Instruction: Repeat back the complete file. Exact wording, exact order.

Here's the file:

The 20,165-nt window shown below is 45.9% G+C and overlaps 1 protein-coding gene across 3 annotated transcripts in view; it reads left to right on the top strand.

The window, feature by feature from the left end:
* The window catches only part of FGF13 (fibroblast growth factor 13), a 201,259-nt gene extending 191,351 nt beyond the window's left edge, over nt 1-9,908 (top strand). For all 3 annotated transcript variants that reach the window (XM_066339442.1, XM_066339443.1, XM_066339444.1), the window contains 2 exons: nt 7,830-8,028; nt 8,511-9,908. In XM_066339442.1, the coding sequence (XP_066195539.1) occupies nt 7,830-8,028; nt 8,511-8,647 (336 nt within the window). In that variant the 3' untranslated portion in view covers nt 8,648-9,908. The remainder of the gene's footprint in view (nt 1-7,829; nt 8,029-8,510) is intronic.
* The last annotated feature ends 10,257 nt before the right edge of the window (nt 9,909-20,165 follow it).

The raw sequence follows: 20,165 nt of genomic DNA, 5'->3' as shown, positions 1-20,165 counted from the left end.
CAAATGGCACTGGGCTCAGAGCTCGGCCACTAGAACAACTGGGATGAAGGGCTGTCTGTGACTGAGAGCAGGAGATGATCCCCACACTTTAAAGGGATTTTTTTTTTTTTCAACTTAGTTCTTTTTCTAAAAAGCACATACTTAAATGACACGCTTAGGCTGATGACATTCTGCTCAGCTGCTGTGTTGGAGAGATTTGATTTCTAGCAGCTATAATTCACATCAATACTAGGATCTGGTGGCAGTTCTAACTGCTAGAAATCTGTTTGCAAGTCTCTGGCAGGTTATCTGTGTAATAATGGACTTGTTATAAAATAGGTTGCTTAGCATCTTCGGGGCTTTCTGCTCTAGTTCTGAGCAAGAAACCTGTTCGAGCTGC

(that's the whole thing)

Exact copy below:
The 20,165-nt window shown below is 45.9% G+C and overlaps 1 protein-coding gene across 3 annotated transcripts in view; it reads left to right on the top strand.

The window, feature by feature from the left end:
* The window catches only part of FGF13 (fibroblast growth factor 13), a 201,259-nt gene extending 191,351 nt beyond the window's left edge, over nt 1-9,908 (top strand). For all 3 annotated transcript variants that reach the window (XM_066339442.1, XM_066339443.1, XM_066339444.1), the window contains 2 exons: nt 7,830-8,028; nt 8,511-9,908. In XM_066339442.1, the coding sequence (XP_066195539.1) occupies nt 7,830-8,028; nt 8,511-8,647 (336 nt within the window). In that variant the 3' untranslated portion in view covers nt 8,648-9,908. The remainder of the gene's footprint in view (nt 1-7,829; nt 8,029-8,510) is intronic.
* The last annotated feature ends 10,257 nt before the right edge of the window (nt 9,909-20,165 follow it).

The raw sequence follows: 20,165 nt of genomic DNA, 5'->3' as shown, positions 1-20,165 counted from the left end.
CAAATGGCACTGGGCTCAGAGCTCGGCCACTAGAACAACTGGGATGAAGGGCTGTCTGTGACTGAGAGCAGGAGATGATCCCCACACTTTAAAGGGATTTTTTTTTTTTTCAACTTAGTTCTTTTTCTAAAAAGCACATACTTAAATGACACGCTTAGGCTGATGACATTCTGCTCAGCTGCTGTGTTGGAGAGATTTGATTTCTAGCAGCTATAATTCACATCAATACTAGGATCTGGTGGCAGTTCTAACTGCTAGAAATCTGTTTGCAAGTCTCTGGCAGGTTATCTGTGTAATAATGGACTTGTTATAAAATAGGTTGCTTAGCATCTTCGGGGCTTTCTGCTCTAGTTCTGAGCAAGAAACCTGTTCGAGCTGC